Former Custom Cleaners
KEMRON was tasked by the USEPA to respond to a contaminated site in Memphis, TN. The Former Custom Cleaners (FCC) site operated as a laundry or dry cleaner from approximately 1950 until the mid-1990s. In 2013, the Tennessee Department of Environment and Conservation (TDEC) conducted investigation activities that indicated tetrachloroethylene, also known as perchloroethylene (PCE), was used during Custom Cleaners tenure at the site. In March 2015, the EPA supported TDEC Site Inspection (SI) sampling activities at the FCC site that included the collection of subsurface soil samples, soil gas samples, and groundwater samples. Analytical results for samples collected during the Site Investigation indicated the presence of a PCE source.
KEMRON demolished the existing building to allow access to the contaminated soil beneath the structure and surrounding pavement. KEMRON demolished the structure and all concrete paving in the area resulting in 23 truckloads of debris taken to a local subtitle D Landfill for disposal. KEMRON then excavated PCE contaminated soil and staged the material on site in 500 yard piles.
KEMRON’s Field Services collaborated with the Applied Technology Group to determine the best sampling method and segregation method to limit disposal cost. KEMRON utilized a field based analytical method that combines sample purging and color metric gas detector tubes to detect total chlorinated volatiles. The method takes two minutes to analyze and results in real time determination of PCE concentrations from the excavation. This allowed soil segregate based on PCE levels and disposal criteria.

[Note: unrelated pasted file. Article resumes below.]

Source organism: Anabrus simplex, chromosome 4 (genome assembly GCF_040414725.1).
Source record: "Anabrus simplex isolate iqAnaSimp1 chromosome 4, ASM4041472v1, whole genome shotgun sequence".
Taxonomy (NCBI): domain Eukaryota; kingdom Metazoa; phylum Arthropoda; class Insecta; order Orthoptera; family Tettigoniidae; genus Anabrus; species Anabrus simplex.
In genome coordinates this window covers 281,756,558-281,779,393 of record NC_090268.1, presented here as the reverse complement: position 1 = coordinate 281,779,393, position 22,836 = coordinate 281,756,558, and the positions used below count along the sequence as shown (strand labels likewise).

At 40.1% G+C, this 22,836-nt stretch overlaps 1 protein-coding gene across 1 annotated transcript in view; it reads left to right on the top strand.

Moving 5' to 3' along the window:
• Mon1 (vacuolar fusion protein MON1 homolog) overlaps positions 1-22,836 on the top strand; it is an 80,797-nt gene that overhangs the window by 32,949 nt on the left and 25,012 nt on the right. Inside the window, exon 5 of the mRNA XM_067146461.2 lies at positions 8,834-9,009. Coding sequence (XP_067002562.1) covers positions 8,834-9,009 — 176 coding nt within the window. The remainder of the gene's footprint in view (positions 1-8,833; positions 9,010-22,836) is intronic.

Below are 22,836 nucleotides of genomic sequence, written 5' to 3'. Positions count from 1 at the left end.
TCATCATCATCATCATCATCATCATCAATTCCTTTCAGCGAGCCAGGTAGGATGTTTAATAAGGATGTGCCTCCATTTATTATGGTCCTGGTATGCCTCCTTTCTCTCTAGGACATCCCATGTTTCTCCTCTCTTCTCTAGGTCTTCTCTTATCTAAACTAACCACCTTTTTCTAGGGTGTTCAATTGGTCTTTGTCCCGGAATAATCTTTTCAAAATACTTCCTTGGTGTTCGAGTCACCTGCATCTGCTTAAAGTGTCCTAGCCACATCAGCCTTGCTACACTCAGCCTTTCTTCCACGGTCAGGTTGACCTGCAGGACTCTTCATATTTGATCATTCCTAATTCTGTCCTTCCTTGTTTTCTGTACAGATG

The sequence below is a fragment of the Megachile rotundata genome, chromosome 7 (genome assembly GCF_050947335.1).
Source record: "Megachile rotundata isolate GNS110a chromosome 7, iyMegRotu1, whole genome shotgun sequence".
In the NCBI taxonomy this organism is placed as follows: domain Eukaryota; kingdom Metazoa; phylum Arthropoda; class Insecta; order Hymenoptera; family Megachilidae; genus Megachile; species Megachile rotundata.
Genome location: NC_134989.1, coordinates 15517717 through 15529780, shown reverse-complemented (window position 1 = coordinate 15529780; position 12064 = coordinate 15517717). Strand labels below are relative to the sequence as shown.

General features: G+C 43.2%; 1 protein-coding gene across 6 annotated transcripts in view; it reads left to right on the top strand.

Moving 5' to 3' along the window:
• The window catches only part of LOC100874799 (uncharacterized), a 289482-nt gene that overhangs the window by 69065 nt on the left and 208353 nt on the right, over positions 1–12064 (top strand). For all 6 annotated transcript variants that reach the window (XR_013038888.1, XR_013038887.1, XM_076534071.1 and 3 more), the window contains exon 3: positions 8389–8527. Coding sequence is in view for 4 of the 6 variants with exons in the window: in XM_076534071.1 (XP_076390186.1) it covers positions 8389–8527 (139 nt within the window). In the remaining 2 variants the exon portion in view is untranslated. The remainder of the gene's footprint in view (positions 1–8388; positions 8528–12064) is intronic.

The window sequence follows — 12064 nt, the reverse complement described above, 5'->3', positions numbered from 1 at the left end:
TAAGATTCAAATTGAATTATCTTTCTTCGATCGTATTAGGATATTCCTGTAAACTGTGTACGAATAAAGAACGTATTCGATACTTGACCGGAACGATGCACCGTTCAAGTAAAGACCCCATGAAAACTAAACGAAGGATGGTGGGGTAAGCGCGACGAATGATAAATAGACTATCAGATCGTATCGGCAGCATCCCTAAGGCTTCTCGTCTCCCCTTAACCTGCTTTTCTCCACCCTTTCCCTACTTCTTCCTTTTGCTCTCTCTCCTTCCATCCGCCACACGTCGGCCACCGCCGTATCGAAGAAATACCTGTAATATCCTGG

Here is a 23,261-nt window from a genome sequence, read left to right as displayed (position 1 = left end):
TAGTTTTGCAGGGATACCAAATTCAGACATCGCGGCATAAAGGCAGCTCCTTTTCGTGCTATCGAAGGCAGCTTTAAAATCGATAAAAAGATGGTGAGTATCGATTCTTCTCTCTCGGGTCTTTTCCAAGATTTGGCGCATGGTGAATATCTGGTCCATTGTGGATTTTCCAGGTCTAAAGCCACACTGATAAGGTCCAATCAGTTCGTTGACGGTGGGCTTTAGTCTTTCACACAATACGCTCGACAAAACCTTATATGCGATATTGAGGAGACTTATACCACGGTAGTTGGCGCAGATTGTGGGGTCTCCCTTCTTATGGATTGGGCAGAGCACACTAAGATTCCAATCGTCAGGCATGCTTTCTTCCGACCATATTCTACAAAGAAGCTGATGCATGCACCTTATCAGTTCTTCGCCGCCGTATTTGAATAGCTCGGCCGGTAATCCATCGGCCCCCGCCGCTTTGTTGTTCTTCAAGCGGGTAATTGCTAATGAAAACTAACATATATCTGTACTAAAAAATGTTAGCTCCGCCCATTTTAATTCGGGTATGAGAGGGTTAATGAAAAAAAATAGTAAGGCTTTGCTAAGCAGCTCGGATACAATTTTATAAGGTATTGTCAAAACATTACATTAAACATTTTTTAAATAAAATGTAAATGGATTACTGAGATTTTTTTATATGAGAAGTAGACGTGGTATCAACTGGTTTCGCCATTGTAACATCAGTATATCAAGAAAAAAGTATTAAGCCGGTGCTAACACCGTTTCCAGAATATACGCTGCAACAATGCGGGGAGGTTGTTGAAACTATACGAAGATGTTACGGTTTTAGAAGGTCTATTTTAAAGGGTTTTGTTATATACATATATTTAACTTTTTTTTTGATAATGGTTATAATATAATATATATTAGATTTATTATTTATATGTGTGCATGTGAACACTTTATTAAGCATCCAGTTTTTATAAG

All soil was then sampled and analyzed by a certified lab prior to disposal. All soil that was able to go to a Subtitle D landfill was shipped of site. Soil over the Subtitle D limit that required Subtitle C disposal at a much higher cost was staged in smaller piles and again segregated by real time monitoring. KEMRON was able to dispose of the majority of the material at a subtitle D landfill by utilizing this segregation technique saving the client over $150,000 on disposal cost over the life of the project. KEMRON continued excavation until the source of the PCE was removed. The site was backfilled and restored with a gravel cover for a parking lot. Ground water at the site is still contaminated and the site has been added to the NPL for future remediation.